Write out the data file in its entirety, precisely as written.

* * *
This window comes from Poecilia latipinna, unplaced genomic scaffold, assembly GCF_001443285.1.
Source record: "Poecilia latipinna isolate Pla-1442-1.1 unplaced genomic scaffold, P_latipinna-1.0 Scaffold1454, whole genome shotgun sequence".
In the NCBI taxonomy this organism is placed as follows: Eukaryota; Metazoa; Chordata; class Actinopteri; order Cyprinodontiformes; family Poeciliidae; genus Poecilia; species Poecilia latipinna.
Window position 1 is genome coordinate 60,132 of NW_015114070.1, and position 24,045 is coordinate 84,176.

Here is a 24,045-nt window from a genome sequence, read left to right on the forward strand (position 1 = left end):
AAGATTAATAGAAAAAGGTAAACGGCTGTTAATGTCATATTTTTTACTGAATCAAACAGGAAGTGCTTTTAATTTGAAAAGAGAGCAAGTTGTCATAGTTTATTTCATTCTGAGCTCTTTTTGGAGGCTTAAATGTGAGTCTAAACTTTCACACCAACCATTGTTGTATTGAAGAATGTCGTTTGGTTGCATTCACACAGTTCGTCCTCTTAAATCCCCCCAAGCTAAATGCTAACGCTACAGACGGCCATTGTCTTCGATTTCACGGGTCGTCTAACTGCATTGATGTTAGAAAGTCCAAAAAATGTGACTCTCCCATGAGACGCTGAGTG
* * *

This window comes from Poecilia latipinna, unplaced genomic scaffold, assembly GCF_001443285.1.
Source record: "Poecilia latipinna isolate Pla-1442-1.1 unplaced genomic scaffold, P_latipinna-1.0 Scaffold1454, whole genome shotgun sequence".
In the NCBI taxonomy this organism is placed as follows: Eukaryota; Metazoa; Chordata; class Actinopteri; order Cyprinodontiformes; family Poeciliidae; genus Poecilia; species Poecilia latipinna.
Window position 1 is genome coordinate 60,132 of NW_015114070.1, and position 24,045 is coordinate 84,176.

Here is a 24,045-nt window from a genome sequence, read left to right on the forward strand (position 1 = left end):
AAGATTAATAGAAAAAGGTAAACGGCTGTTAATGTCATATTTTTTACTGAATCAAACAGGAAGTGCTTTTAATTTGAAAAGAGAGCAAGTTGTCATAGTTTATTTCATTCTGAGCTCTTTTTGGAGGCTTAAATGTGAGTCTAAACTTTCACACCAACCATTGTTGTATTGAAGAATGTCGTTTGGTTGCATTCACACAGTTCGTCCTCTTAAATCCCCCCAAGCTAAATGCTAACGCTACAGACGGCCATTGTCTTCGATTTCACGGGTCGTCTAACTGCATTGATGTTAGAAAGTCCAAAAAATGTGACTCTCCCATGAGACGCTGAGTG